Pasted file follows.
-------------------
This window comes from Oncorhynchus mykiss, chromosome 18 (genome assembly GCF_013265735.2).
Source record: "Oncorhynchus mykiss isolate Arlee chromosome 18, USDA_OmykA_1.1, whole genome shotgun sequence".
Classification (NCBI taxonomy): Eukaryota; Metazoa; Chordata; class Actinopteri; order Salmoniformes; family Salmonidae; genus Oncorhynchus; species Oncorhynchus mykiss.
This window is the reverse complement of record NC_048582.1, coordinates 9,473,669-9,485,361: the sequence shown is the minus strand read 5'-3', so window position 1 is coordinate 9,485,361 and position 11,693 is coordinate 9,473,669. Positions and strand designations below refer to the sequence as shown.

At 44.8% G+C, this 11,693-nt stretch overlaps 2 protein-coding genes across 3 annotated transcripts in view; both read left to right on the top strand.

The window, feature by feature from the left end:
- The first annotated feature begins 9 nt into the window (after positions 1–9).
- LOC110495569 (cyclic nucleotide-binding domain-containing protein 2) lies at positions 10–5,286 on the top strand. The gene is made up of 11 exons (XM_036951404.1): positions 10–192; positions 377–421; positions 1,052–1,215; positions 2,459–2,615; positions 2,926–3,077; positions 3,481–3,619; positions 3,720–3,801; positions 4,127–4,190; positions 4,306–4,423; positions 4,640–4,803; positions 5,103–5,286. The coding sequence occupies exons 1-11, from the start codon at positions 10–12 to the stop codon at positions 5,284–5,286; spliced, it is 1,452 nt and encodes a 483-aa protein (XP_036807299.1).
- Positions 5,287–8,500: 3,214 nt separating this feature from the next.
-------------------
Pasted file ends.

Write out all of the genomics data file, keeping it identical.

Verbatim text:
This window comes from Oncorhynchus mykiss, chromosome 18 (genome assembly GCF_013265735.2).
Source record: "Oncorhynchus mykiss isolate Arlee chromosome 18, USDA_OmykA_1.1, whole genome shotgun sequence".
Classification (NCBI taxonomy): Eukaryota; Metazoa; Chordata; class Actinopteri; order Salmoniformes; family Salmonidae; genus Oncorhynchus; species Oncorhynchus mykiss.
This window is the reverse complement of record NC_048582.1, coordinates 9,473,669-9,485,361: the sequence shown is the minus strand read 5'-3', so window position 1 is coordinate 9,485,361 and position 11,693 is coordinate 9,473,669. Positions and strand designations below refer to the sequence as shown.

At 44.8% G+C, this 11,693-nt stretch overlaps 2 protein-coding genes across 3 annotated transcripts in view; both read left to right on the top strand.

The window, feature by feature from the left end:
- The first annotated feature begins 9 nt into the window (after positions 1–9).
- LOC110495569 (cyclic nucleotide-binding domain-containing protein 2) lies at positions 10–5,286 on the top strand. The gene is made up of 11 exons (XM_036951404.1): positions 10–192; positions 377–421; positions 1,052–1,215; positions 2,459–2,615; positions 2,926–3,077; positions 3,481–3,619; positions 3,720–3,801; positions 4,127–4,190; positions 4,306–4,423; positions 4,640–4,803; positions 5,103–5,286. The coding sequence occupies exons 1-11, from the start codon at positions 10–12 to the stop codon at positions 5,284–5,286; spliced, it is 1,452 nt and encodes a 483-aa protein (XP_036807299.1).
- Positions 5,287–8,500: 3,214 nt separating this feature from the next.